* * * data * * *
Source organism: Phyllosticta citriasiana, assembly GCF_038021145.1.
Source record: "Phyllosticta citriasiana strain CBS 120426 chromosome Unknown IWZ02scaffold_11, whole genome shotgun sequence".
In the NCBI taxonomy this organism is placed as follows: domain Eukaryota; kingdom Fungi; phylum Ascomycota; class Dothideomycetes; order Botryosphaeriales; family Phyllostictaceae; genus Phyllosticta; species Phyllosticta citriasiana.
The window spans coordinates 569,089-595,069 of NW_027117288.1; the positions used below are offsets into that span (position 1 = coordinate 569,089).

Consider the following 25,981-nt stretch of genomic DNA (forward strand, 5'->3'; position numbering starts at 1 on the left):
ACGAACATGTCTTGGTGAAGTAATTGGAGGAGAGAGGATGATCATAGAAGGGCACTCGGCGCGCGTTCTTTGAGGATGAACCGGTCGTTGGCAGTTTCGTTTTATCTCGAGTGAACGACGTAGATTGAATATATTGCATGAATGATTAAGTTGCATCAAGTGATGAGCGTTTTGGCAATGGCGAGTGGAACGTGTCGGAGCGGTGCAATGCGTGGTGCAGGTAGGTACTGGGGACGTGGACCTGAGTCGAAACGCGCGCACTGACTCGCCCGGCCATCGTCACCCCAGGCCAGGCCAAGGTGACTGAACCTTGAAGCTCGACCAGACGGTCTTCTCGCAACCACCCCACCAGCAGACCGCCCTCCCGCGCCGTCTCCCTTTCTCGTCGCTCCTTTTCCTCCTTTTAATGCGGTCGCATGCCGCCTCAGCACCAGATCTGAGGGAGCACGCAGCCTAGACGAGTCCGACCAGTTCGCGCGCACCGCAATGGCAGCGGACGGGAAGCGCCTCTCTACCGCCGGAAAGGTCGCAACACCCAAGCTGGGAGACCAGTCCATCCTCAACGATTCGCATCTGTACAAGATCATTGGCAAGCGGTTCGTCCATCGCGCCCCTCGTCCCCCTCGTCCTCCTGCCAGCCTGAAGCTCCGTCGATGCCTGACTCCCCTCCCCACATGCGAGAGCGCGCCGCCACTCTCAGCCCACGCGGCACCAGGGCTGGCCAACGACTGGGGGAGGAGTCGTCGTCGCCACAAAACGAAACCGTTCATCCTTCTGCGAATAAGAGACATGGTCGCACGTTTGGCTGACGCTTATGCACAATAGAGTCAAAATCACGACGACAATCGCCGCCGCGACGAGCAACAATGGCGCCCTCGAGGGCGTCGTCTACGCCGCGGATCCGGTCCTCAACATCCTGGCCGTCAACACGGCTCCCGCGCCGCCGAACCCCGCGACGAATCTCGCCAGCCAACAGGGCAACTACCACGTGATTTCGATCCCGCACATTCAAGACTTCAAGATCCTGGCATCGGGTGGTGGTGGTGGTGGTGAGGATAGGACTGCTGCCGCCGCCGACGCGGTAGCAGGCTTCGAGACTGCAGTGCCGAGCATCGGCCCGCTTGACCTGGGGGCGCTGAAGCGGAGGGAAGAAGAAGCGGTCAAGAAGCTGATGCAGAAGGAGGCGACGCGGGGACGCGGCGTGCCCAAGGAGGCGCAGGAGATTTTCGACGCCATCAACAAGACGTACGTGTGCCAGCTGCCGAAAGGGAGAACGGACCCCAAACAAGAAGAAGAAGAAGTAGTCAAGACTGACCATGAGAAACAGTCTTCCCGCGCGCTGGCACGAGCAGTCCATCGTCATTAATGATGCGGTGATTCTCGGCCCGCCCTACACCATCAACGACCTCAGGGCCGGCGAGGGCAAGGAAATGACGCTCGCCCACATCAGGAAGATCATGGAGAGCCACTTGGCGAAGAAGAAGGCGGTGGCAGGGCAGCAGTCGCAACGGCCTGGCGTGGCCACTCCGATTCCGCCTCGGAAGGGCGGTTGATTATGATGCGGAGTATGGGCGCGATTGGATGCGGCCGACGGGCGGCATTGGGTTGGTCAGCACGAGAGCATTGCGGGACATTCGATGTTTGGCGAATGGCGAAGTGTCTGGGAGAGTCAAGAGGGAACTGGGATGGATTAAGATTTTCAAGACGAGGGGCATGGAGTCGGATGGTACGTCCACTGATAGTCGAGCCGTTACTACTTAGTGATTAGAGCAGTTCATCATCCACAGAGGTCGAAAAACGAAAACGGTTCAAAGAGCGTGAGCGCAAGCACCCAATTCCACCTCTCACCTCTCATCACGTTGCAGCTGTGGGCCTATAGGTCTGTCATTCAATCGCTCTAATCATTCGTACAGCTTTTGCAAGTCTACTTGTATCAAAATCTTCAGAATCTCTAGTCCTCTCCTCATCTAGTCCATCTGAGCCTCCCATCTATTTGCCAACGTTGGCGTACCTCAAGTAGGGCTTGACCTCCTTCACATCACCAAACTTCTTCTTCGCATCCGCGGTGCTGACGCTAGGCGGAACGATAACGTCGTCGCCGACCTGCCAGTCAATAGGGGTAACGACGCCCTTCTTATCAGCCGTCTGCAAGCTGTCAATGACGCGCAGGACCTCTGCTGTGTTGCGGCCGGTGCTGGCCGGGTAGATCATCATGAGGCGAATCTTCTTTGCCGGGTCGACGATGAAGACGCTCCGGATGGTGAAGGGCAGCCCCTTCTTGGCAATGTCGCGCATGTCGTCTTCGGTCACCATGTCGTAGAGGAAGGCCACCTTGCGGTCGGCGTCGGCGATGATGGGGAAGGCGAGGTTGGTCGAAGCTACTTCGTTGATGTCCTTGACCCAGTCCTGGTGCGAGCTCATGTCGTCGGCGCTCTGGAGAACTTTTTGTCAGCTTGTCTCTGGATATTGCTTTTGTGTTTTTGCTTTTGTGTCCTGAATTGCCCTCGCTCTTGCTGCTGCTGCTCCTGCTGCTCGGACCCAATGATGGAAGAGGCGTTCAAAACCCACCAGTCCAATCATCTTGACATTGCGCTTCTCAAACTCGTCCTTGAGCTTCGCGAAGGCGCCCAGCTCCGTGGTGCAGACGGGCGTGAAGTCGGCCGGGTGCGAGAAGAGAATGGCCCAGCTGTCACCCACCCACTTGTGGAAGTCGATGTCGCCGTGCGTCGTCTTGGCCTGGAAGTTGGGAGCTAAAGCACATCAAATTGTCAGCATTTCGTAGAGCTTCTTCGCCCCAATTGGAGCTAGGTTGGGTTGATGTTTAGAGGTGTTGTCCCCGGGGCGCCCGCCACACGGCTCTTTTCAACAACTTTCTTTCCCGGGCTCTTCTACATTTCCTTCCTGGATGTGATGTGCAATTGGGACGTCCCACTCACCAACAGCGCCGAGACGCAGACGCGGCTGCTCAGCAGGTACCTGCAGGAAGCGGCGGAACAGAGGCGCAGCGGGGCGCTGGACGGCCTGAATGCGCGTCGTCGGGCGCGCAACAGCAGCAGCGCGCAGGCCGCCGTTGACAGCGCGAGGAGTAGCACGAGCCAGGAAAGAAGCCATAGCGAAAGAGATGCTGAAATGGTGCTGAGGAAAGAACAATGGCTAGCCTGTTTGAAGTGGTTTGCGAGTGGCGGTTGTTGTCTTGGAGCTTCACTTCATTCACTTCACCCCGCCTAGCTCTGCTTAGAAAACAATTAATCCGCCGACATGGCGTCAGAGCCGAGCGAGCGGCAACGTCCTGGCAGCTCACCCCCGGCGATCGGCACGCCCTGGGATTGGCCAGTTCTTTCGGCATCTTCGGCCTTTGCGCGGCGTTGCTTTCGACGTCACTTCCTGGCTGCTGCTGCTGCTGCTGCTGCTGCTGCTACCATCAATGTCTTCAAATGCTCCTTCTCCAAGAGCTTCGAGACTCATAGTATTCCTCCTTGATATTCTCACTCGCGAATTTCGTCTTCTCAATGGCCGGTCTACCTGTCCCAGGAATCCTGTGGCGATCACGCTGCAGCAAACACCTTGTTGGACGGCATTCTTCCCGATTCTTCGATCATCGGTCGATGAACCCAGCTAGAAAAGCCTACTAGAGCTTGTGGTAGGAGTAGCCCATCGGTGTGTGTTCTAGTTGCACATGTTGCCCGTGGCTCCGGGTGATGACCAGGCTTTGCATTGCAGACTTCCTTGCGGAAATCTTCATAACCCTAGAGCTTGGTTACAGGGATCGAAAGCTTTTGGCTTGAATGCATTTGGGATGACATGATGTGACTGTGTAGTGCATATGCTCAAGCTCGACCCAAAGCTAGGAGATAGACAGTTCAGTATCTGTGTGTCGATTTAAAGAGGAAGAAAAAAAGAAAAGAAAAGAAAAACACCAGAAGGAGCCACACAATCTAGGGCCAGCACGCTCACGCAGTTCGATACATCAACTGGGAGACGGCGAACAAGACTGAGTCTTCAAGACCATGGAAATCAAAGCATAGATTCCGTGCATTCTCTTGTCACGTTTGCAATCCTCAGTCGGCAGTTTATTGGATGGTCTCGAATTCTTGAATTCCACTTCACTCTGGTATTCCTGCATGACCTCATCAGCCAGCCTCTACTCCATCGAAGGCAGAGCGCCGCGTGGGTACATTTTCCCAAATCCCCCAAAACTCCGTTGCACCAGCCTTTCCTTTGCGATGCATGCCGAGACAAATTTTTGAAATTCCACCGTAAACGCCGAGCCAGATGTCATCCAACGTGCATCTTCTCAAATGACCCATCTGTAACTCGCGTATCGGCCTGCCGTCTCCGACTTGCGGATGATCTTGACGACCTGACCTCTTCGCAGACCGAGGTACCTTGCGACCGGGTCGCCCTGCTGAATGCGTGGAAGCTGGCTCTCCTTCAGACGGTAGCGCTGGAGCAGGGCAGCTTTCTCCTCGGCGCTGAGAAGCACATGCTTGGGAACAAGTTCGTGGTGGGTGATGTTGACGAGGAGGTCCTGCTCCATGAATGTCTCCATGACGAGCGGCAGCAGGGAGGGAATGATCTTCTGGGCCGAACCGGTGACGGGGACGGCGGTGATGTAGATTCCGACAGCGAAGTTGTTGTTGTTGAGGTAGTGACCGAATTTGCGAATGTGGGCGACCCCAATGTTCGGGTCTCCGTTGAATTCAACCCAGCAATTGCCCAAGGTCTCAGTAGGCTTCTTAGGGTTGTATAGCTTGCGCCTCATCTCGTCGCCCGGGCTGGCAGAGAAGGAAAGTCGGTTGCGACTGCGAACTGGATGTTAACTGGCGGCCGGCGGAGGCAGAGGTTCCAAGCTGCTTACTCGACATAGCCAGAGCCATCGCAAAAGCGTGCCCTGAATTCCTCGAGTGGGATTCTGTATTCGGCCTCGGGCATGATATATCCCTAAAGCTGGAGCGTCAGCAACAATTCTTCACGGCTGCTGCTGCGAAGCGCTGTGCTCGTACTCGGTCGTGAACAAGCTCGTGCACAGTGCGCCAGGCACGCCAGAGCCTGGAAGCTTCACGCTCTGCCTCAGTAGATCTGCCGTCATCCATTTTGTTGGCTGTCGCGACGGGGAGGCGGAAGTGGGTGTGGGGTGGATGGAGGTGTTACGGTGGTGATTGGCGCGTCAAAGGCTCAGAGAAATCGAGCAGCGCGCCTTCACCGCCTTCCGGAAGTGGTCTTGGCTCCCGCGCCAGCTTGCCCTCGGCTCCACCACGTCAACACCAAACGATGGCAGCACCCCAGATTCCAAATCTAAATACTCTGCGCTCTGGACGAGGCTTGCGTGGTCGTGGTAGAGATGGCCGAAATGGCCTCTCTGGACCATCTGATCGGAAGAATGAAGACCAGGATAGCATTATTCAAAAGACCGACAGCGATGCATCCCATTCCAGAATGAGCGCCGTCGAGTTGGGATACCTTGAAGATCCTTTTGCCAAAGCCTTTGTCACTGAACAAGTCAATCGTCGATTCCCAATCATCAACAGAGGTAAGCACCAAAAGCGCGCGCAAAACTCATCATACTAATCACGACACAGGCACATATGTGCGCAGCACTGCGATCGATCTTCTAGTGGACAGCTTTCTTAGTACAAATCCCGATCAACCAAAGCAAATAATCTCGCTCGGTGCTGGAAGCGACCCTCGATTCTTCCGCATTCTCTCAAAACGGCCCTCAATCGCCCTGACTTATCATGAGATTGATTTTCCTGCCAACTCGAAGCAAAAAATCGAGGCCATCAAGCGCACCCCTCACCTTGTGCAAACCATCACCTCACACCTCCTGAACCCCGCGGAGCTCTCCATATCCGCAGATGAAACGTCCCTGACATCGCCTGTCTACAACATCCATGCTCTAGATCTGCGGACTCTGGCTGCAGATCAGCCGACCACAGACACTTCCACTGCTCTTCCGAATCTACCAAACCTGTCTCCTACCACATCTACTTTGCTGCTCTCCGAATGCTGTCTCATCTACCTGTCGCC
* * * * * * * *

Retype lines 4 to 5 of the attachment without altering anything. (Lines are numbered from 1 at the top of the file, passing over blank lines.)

The window spans coordinates 569,089-595,069 of NW_027117288.1; the positions used below are offsets into that span (position 1 = coordinate 569,089).

Consider the following 25,981-nt stretch of genomic DNA (forward strand, 5'->3'; position numbering starts at 1 on the left):